The research group then utilized computational algorithms to predict the potential negative impact of genomic variants identified in this study on function of the SLCO1B1 protein in the transport of methotrexate. They then tested these predictions in laboratory cell lines, confirming that these genetic variants conferred lower transport of the drug.
"Our discovery of important but rare coding variants in SLCO1B1 not only has implications for methotrexate, but also possibly for other drugs," explained Dr. Laura Ramsey of St. Jude Children's Research Hospital, primary author of the study. Ramsey noted that SLCO1B1 variants are tested to inform choice of the appropriate dosage of statins, commonly used to treat or prevent high cholesterol.
Ramsey added that clinical genetic tests are currently limited, generally only testing for the most common SLCO1B1 variants. "Our findings that there are additional rare functional coding variants in this gene suggest that genotyping tests would need to expand to include rare variants in order to avoid false negative test results."
Scientists from St. Jude Children's Research Hospital (Memphis, TN), Aarhus University (Aarhus, Denmark), MD Anderson Cancer Center (Houston, TX), the University of Tennessee Health Science Center (Memphis, TN), the Sidney Kimmel Comprehensive Cancer Center (Baltimore, MD), and the University of California, San Francisco (San Francisco, CA) contributed to this study.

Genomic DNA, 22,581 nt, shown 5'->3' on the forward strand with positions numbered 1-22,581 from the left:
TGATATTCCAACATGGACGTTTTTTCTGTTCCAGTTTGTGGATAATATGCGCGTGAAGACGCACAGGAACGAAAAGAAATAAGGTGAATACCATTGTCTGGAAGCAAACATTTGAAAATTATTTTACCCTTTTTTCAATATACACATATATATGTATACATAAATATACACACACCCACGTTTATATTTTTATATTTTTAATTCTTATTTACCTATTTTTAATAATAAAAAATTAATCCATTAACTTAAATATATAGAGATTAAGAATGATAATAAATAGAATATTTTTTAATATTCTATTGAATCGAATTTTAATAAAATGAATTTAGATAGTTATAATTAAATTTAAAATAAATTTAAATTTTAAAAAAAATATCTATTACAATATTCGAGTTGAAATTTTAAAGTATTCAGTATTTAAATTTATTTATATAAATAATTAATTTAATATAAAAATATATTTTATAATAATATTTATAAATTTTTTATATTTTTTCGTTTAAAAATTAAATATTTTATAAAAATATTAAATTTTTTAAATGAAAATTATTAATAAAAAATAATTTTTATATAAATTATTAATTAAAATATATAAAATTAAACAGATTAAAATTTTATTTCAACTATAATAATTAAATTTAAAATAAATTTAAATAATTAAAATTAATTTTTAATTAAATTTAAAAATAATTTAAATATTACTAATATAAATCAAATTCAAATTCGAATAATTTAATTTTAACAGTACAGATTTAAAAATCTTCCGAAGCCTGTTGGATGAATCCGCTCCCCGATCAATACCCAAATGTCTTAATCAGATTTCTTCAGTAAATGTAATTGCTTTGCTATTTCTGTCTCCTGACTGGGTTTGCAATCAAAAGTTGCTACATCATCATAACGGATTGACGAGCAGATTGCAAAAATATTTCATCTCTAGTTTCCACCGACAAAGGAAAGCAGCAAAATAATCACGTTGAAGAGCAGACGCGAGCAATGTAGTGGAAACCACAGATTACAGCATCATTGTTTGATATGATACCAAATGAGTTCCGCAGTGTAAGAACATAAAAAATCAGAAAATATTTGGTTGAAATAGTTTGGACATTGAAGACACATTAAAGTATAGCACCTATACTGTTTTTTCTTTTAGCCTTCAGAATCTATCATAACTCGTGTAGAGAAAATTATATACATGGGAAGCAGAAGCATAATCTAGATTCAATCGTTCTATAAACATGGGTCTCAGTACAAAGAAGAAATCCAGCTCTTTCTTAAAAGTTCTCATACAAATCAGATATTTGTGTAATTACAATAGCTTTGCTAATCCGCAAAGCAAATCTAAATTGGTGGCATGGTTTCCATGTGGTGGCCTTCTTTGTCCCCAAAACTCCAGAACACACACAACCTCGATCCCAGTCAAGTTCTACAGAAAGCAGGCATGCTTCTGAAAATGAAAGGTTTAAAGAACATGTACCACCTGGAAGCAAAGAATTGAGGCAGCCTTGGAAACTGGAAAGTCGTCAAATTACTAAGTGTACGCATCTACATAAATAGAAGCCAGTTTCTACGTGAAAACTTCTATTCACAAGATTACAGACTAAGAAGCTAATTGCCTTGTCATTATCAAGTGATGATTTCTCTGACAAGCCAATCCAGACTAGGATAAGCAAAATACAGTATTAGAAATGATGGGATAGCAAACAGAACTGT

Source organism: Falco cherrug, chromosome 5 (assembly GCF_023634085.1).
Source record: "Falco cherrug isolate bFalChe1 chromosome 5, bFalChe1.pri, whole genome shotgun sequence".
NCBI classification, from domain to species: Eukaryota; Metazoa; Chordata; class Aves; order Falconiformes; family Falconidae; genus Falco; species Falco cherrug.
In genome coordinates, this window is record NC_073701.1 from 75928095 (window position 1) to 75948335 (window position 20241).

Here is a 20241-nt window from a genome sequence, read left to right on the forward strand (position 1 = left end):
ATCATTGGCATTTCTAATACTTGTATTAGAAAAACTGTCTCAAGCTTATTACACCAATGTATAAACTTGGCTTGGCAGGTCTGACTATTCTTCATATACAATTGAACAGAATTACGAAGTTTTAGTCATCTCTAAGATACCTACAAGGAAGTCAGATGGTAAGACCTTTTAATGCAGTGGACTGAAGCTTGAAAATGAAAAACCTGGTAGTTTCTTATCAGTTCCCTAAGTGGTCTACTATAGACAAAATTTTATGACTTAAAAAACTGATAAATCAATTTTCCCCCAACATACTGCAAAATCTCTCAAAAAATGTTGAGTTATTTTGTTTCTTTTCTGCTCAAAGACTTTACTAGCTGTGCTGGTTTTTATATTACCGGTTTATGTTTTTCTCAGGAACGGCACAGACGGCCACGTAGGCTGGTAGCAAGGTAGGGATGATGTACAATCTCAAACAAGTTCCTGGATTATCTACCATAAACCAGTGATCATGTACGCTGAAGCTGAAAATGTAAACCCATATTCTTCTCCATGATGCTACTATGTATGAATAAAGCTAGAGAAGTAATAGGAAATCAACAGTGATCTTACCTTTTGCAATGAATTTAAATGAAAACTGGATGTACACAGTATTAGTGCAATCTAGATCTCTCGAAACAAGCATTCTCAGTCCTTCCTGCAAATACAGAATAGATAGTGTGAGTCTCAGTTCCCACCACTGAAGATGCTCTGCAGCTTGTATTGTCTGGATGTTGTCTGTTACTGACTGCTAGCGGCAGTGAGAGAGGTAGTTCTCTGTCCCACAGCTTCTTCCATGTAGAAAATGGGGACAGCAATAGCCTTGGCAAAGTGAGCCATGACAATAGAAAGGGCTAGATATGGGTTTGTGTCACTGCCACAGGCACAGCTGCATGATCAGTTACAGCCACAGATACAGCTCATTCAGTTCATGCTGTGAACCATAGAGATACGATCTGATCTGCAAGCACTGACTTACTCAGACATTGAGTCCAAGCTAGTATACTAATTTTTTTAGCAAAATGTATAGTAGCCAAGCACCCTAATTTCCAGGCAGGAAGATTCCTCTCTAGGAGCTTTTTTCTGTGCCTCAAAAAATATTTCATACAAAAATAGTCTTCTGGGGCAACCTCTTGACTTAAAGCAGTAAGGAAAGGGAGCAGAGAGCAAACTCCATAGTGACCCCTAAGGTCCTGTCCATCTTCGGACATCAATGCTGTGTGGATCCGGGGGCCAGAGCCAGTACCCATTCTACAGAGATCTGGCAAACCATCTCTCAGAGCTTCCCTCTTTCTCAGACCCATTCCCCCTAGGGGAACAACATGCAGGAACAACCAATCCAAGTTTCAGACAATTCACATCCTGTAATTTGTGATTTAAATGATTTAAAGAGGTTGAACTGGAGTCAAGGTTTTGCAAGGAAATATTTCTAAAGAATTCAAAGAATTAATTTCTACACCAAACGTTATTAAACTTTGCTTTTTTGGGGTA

More information: The manuscript will be published online ahead of print on December 6, 2011. Its full citation is as follows: Ramsey LB, Bruun GH, Yang W, Trevino LR, Vattathil S, Scheet P, Cheng C, Rosner GL, Giacomini KM, Fan Y, Sparreboom A, Mikkelsen TS, Corydon TJ, Pui C, Evans WE, Relling MV. Rare versus common variants in pharmacogenetics: SLCO1B1 variation and methotrexate disposition. Genome Res doi: 10.1101/gr.129668.111
Provided by Cold Spring Harbor Laboratory
- Study reveals basis of anticancer drug resistance in childhood leukemia Apr 15, 2008 | not rated yet | 0